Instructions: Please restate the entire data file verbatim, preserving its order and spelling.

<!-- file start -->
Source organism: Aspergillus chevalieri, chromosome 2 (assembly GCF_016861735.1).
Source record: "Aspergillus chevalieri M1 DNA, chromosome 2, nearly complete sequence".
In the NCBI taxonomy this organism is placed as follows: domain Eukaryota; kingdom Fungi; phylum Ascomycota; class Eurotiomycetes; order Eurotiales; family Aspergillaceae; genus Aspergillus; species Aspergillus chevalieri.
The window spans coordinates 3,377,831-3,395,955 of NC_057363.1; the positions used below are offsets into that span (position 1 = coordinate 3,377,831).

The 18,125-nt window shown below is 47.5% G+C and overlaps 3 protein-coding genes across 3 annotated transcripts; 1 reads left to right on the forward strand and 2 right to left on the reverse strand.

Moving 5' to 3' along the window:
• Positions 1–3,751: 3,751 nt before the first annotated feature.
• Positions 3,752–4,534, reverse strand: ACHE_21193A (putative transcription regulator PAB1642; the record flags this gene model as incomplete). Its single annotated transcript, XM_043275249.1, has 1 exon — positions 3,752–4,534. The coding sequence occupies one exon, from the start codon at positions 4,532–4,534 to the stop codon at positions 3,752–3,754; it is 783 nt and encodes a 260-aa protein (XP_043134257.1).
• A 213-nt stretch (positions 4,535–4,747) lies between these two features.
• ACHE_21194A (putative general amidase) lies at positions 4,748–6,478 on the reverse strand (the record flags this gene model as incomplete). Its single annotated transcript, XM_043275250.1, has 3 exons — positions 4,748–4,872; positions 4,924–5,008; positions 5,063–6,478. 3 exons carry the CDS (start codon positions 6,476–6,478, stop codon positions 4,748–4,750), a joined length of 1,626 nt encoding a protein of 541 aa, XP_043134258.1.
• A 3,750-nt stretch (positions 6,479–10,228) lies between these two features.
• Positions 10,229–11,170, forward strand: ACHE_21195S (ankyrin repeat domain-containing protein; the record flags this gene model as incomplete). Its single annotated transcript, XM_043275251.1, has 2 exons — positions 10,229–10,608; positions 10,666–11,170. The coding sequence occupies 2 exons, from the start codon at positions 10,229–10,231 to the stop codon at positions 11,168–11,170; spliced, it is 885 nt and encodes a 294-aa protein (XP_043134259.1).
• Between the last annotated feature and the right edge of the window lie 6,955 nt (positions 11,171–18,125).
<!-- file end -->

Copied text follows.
Source organism: Aspergillus chevalieri, chromosome 2 (assembly GCF_016861735.1).
Source record: "Aspergillus chevalieri M1 DNA, chromosome 2, nearly complete sequence".
In the NCBI taxonomy this organism is placed as follows: domain Eukaryota; kingdom Fungi; phylum Ascomycota; class Eurotiomycetes; order Eurotiales; family Aspergillaceae; genus Aspergillus; species Aspergillus chevalieri.
The window spans coordinates 3,377,831-3,395,955 of NC_057363.1; the positions used below are offsets into that span (position 1 = coordinate 3,377,831).

The 18,125-nt window shown below is 47.5% G+C and overlaps 3 protein-coding genes across 3 annotated transcripts; 1 reads left to right on the forward strand and 2 right to left on the reverse strand.

Moving 5' to 3' along the window:
• Positions 1–3,751: 3,751 nt before the first annotated feature.
• Positions 3,752–4,534, reverse strand: ACHE_21193A (putative transcription regulator PAB1642; the record flags this gene model as incomplete). Its single annotated transcript, XM_043275249.1, has 1 exon — positions 3,752–4,534. The coding sequence occupies one exon, from the start codon at positions 4,532–4,534 to the stop codon at positions 3,752–3,754; it is 783 nt and encodes a 260-aa protein (XP_043134257.1).
• A 213-nt stretch (positions 4,535–4,747) lies between these two features.
• ACHE_21194A (putative general amidase) lies at positions 4,748–6,478 on the reverse strand (the record flags this gene model as incomplete). Its single annotated transcript, XM_043275250.1, has 3 exons — positions 4,748–4,872; positions 4,924–5,008; positions 5,063–6,478. 3 exons carry the CDS (start codon positions 6,476–6,478, stop codon positions 4,748–4,750), a joined length of 1,626 nt encoding a protein of 541 aa, XP_043134258.1.
• A 3,750-nt stretch (positions 6,479–10,228) lies between these two features.
• Positions 10,229–11,170, forward strand: ACHE_21195S (ankyrin repeat domain-containing protein; the record flags this gene model as incomplete). Its single annotated transcript, XM_043275251.1, has 2 exons — positions 10,229–10,608; positions 10,666–11,170. The coding sequence occupies 2 exons, from the start codon at positions 10,229–10,231 to the stop codon at positions 11,168–11,170; spliced, it is 885 nt and encodes a 294-aa protein (XP_043134259.1).
• Between the last annotated feature and the right edge of the window lie 6,955 nt (positions 11,171–18,125).